looking for the most cost-effective votes that is. However, swinging X number of votes in order to secure an extra delegate makes sense in a way that swinging X numbers of votes in a state you won't win anyway does not. I agree, though, that Washington is secure. I'm not sure what his realistic chances are in Montana. Historically it is solidly R territory but the most recent poll I can find was 48 McCain, 43 Obama from April.

[ Parent ]
Also (4.00 / 1)
Georgia doesn't surprise me at all. I think Obama has a very real shot at Georgia given demographics; the proven effectiveness of Obama at organization and registration; Bob Barr; and the fact that Atlanta is a monstrosity of a city with, by now, a lot of transplants and a significant number (obviously still a small minority but a nice chunk of votes nonetheless) of whites who pride themselves on their progressive attitudes toward race.  

17 states, but a different 17 (4.00 / 2)
These aren't the Dems' usual 17 states, because more states are in the bag (seemingly) this year.  That means he can expand into VA, GA etc.  

I put OR and WA down to less familiarity with the West Coast on the part of his people.  They are blue states.

Maybe he thinks because he won CT he is safer there than NJ?   Or maybe he's counting on the anti-Lieberman backlash.  ;-)

It doesn't seem likely at this point he will win all these 17 states, but I do think 340 EVs is within the realm of possibility.  McCaon is not going to wear well, and as women find out more about his positions on things like reproductive rights, he is going down farther.

John McCain--He's not who you think he is.


Northwest (4.00 / 1)
The Northwest has a tradition of liberal Republicans that McCain seems capable of tapping into.  My mother still thinks of herself as an "Oregon Republican" despite the fact she hasn't voted Republican in 40 years.

It wouldn't surprise me if Obama's internal polling showed his support is still soft out here or, more specifically, McCain's approval was unusually high.


[ Parent ]
NJ may be a little closer than we'd hope for (0.00 / 0)
NJ Republicans seem to be trending back to some level of moderation - Zimmer for US Senate, Lance in NJ-07, Lou Dobbs making noise as a potential guberantorial candidate.  Might make sense to shore up the base there.

Minnesota's probably already in the bag, but between the Republican convention and Franken's ongoing baggage, it makes sense to keep a low profile there for the forseeable future. Plus he's already rallied the troops there with his kickoff speech.  


New Jersey is our version of Lucy pulling the football (4.00 / 5)
away from Charlie Brown at the last minute. Like Charlie Brown, Repubs never learn.

It always polls less blue than it votes so every cycle Republicans get excited about the 'turnability' of some race or two in NJ and every cycle the Dem wins by double figures due to an incredible turnout machine.

As far as I'm concerned, the more the Repubs spend in Jersey the better.


[ Parent ]
The other possibility (0.00 / 0)
is that Obama's is sending his own trained volunteers to NJ in order to show some love to his core allies like Corey Booker (who the machine does not like) and to build a turnout machine that's not overly beholden to the old school bosses.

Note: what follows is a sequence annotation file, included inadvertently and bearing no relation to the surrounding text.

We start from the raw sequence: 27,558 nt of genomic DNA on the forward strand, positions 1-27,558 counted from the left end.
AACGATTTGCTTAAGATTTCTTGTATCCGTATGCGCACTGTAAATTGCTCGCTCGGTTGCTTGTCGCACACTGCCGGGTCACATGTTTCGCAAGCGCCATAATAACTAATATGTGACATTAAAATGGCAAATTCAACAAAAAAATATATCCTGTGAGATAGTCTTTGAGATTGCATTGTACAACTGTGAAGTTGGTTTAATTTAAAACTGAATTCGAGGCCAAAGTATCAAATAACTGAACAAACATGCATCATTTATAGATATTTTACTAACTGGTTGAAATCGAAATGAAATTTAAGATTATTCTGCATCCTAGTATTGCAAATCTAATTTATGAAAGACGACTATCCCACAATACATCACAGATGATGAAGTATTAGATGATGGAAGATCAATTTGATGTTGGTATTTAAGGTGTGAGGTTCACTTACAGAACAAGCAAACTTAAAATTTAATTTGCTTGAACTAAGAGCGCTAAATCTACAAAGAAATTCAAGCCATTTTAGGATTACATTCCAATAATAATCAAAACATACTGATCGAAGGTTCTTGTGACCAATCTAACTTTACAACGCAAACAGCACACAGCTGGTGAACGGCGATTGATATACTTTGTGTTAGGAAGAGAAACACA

[ Parent ]
NJ may be a little closer than we'd hope for (0.00 / 0)
NJ Republicans seem to be trending back to some level of moderation - Zimmer for US Senate, Lance in NJ-07, Lou Dobbs making noise as a potential guberantorial candidate.  Might make sense to shore up the base there.

Minnesota's probably already in the bag, but between the Republican convention and Franken's ongoing baggage, it makes sense to keep a low profile there for the forseeable future. Plus he's already rallied the troops there with his kickoff speech.  


I'd quibble too ... (4.00 / 2)
... mostly on the Washington v. (Nevada or Alaska) front, but if there's one thing that Obama's team proved over the last 18 months, it's that they know how to allocate their resources across a national playing field.

Where they need the most, not all of the resources (0.00 / 0)
My only comment about small states not being on the list is that they don't need a lot of resources to make a difference. I'd expect that larger states would dominate this list since that is where they'll need most of their organizing volunteers.

One more point (4.00 / 3)
This means that Obama is playing offense everywhere. He can afford to do this because of his financial superiority. By playing offense everywhere, he forces McCain to pick and choose where he will play defense. Ignoring states like Georgia or even Mississippi now increases the likelihood of McCain being forced to spend money there later when he's strapped everywhere.

And the opposite is true for Obama. Because of his financial edge, 50-state offensive preparation lays the groundwork for being able to efficiently pick and choose later.


New Jersey makes sense (0.00 / 0)
We can't afford to take it for granted, and Lautenberg is extremely vulnerable in the Senate race and could use some help. It makes sense.

I kinda wonder about Washington and Oregon too, but maybe they're only getting a few people.

I'm hoping that, if Obama can bring in a lot more money over June and July, he'll expand this list to target states like Indiana and some of the smaller red states. Maybe this is just what the campaign has the resources for right now.


I also think this is just (4.00 / 3)
a preliminary target list. And some of these targets could be feints, if you will. The Obama campaign has proven to be nimble and flexible when it comes to allocating resources, and I imagine the target list will evolve as the campaign progresses. I can see the desire to, say, lock down Washington (which was a caucus state, after all) and New Jersey (which he lost by double digits) and then shift help to places like Montana, Connecticut, Nebraska, Alaska etc - which can be covered in a shorter time frame - when the need/opening arises.